Last year’s Commonwealth Games prompted a lot of discussion and debate about Scotland’s place in the Commonwealth, the creation of the British Empire, and, in turn, its role in the slave trade. Thanks to events such as The Empire Café and the ‘How Glasgow Flourished’ exhibition at Glasgow’s Kelvingrove many people learned a lot more about an area of Scottish history that has been overlooked. In terms of fiction, there have only been a few books that have tackled this subject head on, with James Robertson’s ‘Joseph Knight’ the most notable example. This month’s novel is a lesser known example. It is set in the mid-19th century and is a fascinating exploration into a specific time and place, and an attempt to build a New Caledonia on the other side of the Atlantic.

The novel is Chris Dolan’s ‘Redlegs’ and it follows Elspeth Baillie, an aspiring actress from Greenock who gets talent spotted, by way of the Georgian version of the casting couch. The Right Honourable Albert Coak is setting up a colony on the Island of Barbados and he wants to bring art and culture to his new sugar plantation, and sees Elspeth as the perfect face of his proposed theatre. Elspeth needs little persuasion to leave her family, excited by the lure of the new.

Initially, Elspeth blossoms in her Caribbean home, feeling her self grow taller and stronger away from the driving wind and rain of Inverclyde, and more confident as she grows into her role as Coak’s muse. She becomes the centre of attention in this new community, with many admirers, but it is with the enigmatic and headstrong George Lisle with whom she falls in love. Unfortunately, their happiness does not last long, and the land that has offered all of this opportunity then takes it away in breath-taking fashion.

It’s in the second half of the book that ‘Redlegs’ really takes off. Elspeth becomes the ‘lady of the house’ as 20 women from Scotland are shipped to the plantation with the promise of a better life in this new world. The idea is to set up a New Caledonia, and the women are there to try and ensure as pure a bloodline as possible to maintain its genetic purity, something which is doomed to fail from the start.

Questions are asked about nationalism, the rights of the individual versus the group, and what it means to belong. This bizarre undertaking falters almost immediately as factors such as a misunderstanding of their new home, human nature, and a twisted ideology of supremacy and entitlement prove to be hurdles too great to overcome, even if, initially, everyone appears to pull together. Elspeth becomes fixated with the inevitable new borns who arrive, looking for proof that her own lost love has somehow survived, and mourning the passing of her youth and dreams as reality takes hold. You are never sure if the way she copes with her life is down to self-deception, or is she is simply playing another role that someone has directed she undertake? Whatever the case, Elspeth Baillie is an unforgettable character.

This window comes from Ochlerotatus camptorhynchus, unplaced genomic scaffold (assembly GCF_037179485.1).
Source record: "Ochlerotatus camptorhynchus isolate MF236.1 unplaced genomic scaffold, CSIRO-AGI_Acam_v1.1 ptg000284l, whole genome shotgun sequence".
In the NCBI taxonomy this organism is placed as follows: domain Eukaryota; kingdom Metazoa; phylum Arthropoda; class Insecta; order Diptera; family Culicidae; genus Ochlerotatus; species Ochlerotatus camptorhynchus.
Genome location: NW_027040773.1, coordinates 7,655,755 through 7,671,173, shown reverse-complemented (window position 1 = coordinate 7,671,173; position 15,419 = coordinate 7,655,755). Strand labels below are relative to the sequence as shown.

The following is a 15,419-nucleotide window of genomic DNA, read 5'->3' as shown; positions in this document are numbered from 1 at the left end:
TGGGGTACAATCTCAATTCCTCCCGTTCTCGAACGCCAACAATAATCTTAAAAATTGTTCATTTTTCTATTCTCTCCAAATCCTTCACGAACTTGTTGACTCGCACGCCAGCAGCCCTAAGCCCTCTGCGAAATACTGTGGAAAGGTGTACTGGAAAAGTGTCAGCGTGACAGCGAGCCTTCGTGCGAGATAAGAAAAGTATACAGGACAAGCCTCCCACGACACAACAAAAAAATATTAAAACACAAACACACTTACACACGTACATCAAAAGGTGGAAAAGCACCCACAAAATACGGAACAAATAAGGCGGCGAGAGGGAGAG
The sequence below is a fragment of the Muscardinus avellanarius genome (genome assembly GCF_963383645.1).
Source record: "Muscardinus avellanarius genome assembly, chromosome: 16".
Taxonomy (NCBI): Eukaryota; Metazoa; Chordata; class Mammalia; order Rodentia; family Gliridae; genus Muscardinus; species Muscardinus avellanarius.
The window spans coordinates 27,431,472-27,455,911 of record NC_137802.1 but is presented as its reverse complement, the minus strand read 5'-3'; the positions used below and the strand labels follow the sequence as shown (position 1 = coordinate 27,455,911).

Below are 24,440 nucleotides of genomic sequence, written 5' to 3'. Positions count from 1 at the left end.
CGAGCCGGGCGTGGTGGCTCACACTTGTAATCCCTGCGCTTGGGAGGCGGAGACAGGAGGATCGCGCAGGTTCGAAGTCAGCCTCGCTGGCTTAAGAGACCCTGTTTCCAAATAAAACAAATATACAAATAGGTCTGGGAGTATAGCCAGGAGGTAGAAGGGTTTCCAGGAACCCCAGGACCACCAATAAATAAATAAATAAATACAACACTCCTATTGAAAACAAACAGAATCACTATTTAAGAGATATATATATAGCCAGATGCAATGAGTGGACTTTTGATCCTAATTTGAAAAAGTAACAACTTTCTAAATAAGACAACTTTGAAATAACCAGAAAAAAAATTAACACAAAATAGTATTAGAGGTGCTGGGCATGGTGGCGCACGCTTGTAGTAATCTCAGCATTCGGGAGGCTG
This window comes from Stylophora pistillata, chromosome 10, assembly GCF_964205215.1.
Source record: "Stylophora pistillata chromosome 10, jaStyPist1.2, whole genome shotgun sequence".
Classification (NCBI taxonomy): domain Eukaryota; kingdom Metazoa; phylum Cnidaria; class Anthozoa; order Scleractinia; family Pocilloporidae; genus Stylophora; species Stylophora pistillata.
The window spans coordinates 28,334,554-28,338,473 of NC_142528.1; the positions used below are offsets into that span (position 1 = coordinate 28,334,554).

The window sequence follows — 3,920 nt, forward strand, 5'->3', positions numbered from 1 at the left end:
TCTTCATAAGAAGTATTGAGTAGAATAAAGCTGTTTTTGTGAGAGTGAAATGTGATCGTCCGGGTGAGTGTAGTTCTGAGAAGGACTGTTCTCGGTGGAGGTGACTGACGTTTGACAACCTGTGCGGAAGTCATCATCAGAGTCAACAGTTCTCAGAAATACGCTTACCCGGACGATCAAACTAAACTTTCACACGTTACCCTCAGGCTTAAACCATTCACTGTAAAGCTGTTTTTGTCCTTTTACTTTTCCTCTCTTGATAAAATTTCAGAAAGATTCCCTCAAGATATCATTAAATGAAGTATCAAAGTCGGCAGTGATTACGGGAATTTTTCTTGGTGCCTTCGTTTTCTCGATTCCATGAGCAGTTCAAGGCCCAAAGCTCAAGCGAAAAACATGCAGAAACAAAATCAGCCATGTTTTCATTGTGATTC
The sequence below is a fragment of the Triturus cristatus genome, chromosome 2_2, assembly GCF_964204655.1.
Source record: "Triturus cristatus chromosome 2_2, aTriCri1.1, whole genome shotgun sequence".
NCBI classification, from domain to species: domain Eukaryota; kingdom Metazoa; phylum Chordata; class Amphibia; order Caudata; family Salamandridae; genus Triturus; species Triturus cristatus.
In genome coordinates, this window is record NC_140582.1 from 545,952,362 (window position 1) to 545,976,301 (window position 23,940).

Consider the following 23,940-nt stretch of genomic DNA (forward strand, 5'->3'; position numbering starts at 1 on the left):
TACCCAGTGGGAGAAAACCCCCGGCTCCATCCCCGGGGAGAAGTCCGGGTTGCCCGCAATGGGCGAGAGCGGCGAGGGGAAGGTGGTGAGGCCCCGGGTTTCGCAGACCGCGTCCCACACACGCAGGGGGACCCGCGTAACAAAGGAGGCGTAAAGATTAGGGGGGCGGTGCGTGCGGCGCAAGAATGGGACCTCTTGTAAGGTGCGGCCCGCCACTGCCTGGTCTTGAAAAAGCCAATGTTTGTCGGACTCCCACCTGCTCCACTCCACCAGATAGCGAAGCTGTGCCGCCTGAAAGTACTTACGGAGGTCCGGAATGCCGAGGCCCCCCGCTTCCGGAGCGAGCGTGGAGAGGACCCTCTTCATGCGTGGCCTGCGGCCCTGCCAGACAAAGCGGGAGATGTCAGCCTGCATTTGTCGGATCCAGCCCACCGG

As you would expect when part of the story concerns Scottish theatre, there are plenty of references to folk songs. One of the finest is Burn’s ‘Green Grow The Rashes’ (although the women’s version in the book is a wonderfully filthy rendering), and it gives me the excuse to post a clip of the great Michael Marra:

Chris Dolan has written for stage and screen, and it shows in ‘Redlegs’ as not only is his knowledge of Scottish theatre obvious, the novel is one which would be easily adapted for TV, and I can see it as three-part Sunday night drama. The clash of cultures and climates of the west coast of Scotland and Barbados are equally vivid in their own way, and are another example of how harsh reality can help persuade people that life will be better elsewhere. In the same way as art and real life can never match up, the promise of New Caledonia is a fantasy when compared to the life these women have left behind, with their friends and family, but a dangerous, and often fatal, one.

Dolan has written a novel which acts as an insight into a part of Scotland’s history it seems we would rather ignore, but also as a warning to the dangers of fictionalising a nation while ignoring those things which matter most.


All of these columns can now be found in one place over at Indelible Ink.

Further thoughts on Scottish books, film, music, comedy, theatre and the like can be found at scotswhayhae which now has a Facebook home.


Next Month’s Novel: We have spoken before in ‘Indelible Ink’ about ‘The Chemical Generation’ of writers from the late ‘90s, a group who included Irvine Welsh, Alan Warner and Gordon Legge, all of whom appeared in the influential collection of short fiction ‘The Children Of Albion Rovers’ as well as on these pages.

One of the few women involved in this group was Laura Hird, and her 1999 novel, ‘Born Free’ is one of the seminal texts of the time. Challenging, angry and with a black comic streak, it stays the right side of sensational to tell the story of a dysfunctional family struggling to cope.